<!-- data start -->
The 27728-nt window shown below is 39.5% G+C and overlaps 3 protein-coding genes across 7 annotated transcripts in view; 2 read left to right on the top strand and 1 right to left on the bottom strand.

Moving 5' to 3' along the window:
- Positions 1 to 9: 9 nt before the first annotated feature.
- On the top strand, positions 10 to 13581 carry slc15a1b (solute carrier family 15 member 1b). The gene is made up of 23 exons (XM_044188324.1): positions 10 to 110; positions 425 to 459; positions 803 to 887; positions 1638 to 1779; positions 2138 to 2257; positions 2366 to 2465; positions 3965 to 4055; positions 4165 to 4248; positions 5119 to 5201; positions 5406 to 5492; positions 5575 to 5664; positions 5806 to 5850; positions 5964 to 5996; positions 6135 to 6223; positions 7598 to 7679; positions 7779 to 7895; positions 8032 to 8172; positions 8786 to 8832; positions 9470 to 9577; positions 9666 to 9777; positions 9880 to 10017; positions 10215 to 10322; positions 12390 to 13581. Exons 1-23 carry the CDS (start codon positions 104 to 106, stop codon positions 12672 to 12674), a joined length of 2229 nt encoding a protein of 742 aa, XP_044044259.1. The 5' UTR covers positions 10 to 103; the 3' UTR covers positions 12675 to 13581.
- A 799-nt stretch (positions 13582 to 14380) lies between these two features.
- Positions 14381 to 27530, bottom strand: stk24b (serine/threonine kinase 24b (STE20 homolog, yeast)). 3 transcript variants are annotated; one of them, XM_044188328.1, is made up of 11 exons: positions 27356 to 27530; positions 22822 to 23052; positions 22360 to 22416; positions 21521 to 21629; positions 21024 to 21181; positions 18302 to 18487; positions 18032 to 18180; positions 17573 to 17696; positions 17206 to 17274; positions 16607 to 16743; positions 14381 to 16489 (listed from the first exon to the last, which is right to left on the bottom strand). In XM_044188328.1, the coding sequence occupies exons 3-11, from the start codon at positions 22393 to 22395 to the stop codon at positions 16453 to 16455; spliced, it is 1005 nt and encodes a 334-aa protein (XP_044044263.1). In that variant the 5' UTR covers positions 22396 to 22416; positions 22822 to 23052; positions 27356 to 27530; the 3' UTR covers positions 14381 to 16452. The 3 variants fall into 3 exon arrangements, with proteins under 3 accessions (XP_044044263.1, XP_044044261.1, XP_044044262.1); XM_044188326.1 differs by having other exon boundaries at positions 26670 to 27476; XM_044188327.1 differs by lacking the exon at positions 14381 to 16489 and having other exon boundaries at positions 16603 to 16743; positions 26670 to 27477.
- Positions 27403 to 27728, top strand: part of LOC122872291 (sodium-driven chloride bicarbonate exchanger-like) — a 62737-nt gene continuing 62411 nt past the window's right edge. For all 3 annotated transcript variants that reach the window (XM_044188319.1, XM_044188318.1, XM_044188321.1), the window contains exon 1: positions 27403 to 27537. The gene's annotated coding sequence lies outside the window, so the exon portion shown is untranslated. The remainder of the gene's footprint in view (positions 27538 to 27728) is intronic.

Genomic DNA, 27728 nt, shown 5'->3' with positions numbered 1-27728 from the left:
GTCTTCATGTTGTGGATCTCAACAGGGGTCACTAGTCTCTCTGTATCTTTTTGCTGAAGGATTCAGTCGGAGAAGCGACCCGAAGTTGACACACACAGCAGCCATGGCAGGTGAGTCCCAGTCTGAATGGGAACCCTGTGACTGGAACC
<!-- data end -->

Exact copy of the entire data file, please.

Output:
The 27728-nt window shown below is 39.5% G+C and overlaps 3 protein-coding genes across 7 annotated transcripts in view; 2 read left to right on the top strand and 1 right to left on the bottom strand.

Moving 5' to 3' along the window:
- Positions 1 to 9: 9 nt before the first annotated feature.
- On the top strand, positions 10 to 13581 carry slc15a1b (solute carrier family 15 member 1b). The gene is made up of 23 exons (XM_044188324.1): positions 10 to 110; positions 425 to 459; positions 803 to 887; positions 1638 to 1779; positions 2138 to 2257; positions 2366 to 2465; positions 3965 to 4055; positions 4165 to 4248; positions 5119 to 5201; positions 5406 to 5492; positions 5575 to 5664; positions 5806 to 5850; positions 5964 to 5996; positions 6135 to 6223; positions 7598 to 7679; positions 7779 to 7895; positions 8032 to 8172; positions 8786 to 8832; positions 9470 to 9577; positions 9666 to 9777; positions 9880 to 10017; positions 10215 to 10322; positions 12390 to 13581. Exons 1-23 carry the CDS (start codon positions 104 to 106, stop codon positions 12672 to 12674), a joined length of 2229 nt encoding a protein of 742 aa, XP_044044259.1. The 5' UTR covers positions 10 to 103; the 3' UTR covers positions 12675 to 13581.
- A 799-nt stretch (positions 13582 to 14380) lies between these two features.
- Positions 14381 to 27530, bottom strand: stk24b (serine/threonine kinase 24b (STE20 homolog, yeast)). 3 transcript variants are annotated; one of them, XM_044188328.1, is made up of 11 exons: positions 27356 to 27530; positions 22822 to 23052; positions 22360 to 22416; positions 21521 to 21629; positions 21024 to 21181; positions 18302 to 18487; positions 18032 to 18180; positions 17573 to 17696; positions 17206 to 17274; positions 16607 to 16743; positions 14381 to 16489 (listed from the first exon to the last, which is right to left on the bottom strand). In XM_044188328.1, the coding sequence occupies exons 3-11, from the start codon at positions 22393 to 22395 to the stop codon at positions 16453 to 16455; spliced, it is 1005 nt and encodes a 334-aa protein (XP_044044263.1). In that variant the 5' UTR covers positions 22396 to 22416; positions 22822 to 23052; positions 27356 to 27530; the 3' UTR covers positions 14381 to 16452. The 3 variants fall into 3 exon arrangements, with proteins under 3 accessions (XP_044044263.1, XP_044044261.1, XP_044044262.1); XM_044188326.1 differs by having other exon boundaries at positions 26670 to 27476; XM_044188327.1 differs by lacking the exon at positions 14381 to 16489 and having other exon boundaries at positions 16603 to 16743; positions 26670 to 27477.
- Positions 27403 to 27728, top strand: part of LOC122872291 (sodium-driven chloride bicarbonate exchanger-like) — a 62737-nt gene continuing 62411 nt past the window's right edge. For all 3 annotated transcript variants that reach the window (XM_044188319.1, XM_044188318.1, XM_044188321.1), the window contains exon 1: positions 27403 to 27537. The gene's annotated coding sequence lies outside the window, so the exon portion shown is untranslated. The remainder of the gene's footprint in view (positions 27538 to 27728) is intronic.

Genomic DNA, 27728 nt, shown 5'->3' with positions numbered 1-27728 from the left:
GTCTTCATGTTGTGGATCTCAACAGGGGTCACTAGTCTCTCTGTATCTTTTTGCTGAAGGATTCAGTCGGAGAAGCGACCCGAAGTTGACACACACAGCAGCCATGGCAGGTGAGTCCCAGTCTGAATGGGAACCCTGTGACTGGAACC